What if you could verify that the concrete block walls of your building have been built according to all engineered specifications? What would that mean to you? Concrete block walls can have unseen faults including empty cells, missing insulation, and air leaks. Not only do faults like these make for an inefficient building with unnecessary energy costs, they also increase a company's liability in case of failure. How does Infrared thermography see what the human eye can't see? Through the use of infrared cameras which allow inspectors to view thermographic images - that is heat. For example, all walls heat up during the day, right? Concrete blocks with empty cells compared to those properly filled with grout will give off different temperatures which are easily detected with infrared cameras. Inspectors on the ground take a series of images and compile detailed reports documenting any and all faults found.
Infrared thermography not only can detect faults in concrete block walls, they can also detect water moisture in roofs, water damage, pollution and storm water outfalls, underground steam system leaks, underground High Temperature Hot Water hotspots and leaks, animal counts, heat resistance in electrical equipment, and they can conduct microscopic inspections of circuitry. In addition, aircraft equipped with infrared cameras, fly over buildings to inspect roofs for moisture or heating and cooling systems for leaks. These airplanes are also used for counting animals. For example, deer and cattle give off different temperatures, and therefore different infrared colors, when photographed using infrared cameras. Microscopic infrared cameras are also used for qualifying and quantifying IR signatures on extremely small objects - down to 15 microns. These infrared microscopes can monitor circuitry as well as introduce currents to simulate current levels.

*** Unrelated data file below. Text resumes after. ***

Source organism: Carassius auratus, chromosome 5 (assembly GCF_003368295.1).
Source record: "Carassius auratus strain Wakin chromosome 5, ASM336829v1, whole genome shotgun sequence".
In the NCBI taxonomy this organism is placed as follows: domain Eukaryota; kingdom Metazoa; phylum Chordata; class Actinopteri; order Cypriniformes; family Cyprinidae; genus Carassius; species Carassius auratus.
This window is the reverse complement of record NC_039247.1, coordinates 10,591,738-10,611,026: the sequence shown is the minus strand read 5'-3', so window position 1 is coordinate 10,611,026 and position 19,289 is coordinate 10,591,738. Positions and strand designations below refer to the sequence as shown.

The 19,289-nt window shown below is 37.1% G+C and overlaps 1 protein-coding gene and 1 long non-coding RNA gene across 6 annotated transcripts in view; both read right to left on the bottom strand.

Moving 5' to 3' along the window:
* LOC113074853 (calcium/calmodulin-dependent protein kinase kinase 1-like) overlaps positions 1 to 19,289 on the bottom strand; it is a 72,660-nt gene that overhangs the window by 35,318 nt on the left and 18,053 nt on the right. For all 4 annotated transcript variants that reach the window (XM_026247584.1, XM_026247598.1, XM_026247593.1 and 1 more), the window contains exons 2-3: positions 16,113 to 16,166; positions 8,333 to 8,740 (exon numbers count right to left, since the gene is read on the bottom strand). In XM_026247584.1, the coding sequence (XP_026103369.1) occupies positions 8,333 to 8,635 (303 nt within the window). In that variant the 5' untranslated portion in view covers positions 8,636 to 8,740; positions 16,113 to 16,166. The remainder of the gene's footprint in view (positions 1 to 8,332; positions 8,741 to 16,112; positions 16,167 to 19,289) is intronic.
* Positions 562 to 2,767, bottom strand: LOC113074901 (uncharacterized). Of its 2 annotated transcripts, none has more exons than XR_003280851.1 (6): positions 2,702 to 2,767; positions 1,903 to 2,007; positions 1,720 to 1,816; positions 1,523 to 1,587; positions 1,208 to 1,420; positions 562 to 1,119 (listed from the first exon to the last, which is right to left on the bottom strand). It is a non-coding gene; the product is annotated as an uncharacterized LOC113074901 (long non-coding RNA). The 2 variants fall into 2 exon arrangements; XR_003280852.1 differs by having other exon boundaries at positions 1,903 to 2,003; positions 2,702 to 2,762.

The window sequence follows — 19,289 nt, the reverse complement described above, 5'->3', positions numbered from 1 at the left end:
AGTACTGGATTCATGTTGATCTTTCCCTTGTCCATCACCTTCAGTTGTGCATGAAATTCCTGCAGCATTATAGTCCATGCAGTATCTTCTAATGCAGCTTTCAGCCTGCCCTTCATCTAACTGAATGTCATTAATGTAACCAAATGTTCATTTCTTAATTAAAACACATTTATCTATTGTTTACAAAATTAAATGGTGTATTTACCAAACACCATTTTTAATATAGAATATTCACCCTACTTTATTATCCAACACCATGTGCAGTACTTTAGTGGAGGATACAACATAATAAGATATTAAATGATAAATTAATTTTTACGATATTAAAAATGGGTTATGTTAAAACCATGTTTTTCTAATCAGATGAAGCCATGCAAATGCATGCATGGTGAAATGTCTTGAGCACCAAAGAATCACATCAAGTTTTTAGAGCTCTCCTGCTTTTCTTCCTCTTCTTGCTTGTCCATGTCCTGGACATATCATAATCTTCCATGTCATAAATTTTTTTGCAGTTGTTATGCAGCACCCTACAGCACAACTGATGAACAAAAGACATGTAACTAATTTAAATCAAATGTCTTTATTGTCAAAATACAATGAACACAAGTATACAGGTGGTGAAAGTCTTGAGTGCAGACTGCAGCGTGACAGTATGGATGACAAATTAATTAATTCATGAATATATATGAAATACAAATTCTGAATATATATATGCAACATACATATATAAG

Thermography imagery is used by contractors, manufacturers, municipalities, maintenance departments, engineers, parks services, and ranchers as well as by the insurance industry. Insurance companies conduct building surveys to determine the condition of the property such as pre-existing damage and existing building defects. This documentation proves that the property had these pre-existing faults. In the event of a hurricane or similar loss, the insurance company can prove that they don't need to pay for the hurricane damage because of the pre-existing damage. Infrared technology detects heat differences and is employed in multiple ways for detecting building faults, pollution leaks, overheating electrical equipment, energy leaks, roof moisture, and even animals.
By using this technology, it is possible to visually see problems that are invisible to the human eye. Air leaks can be sealed, defects corrected, pollution cleaned up, electrical equipment repaired, roofs repaired, and animal control policies implemented. The uses for infrared thermography are virtually limitless. How will you use this hot technology? www.dryout.net.
www.infraredregistry.com www.dryout.net Flir Systems Mr. Mark Decherd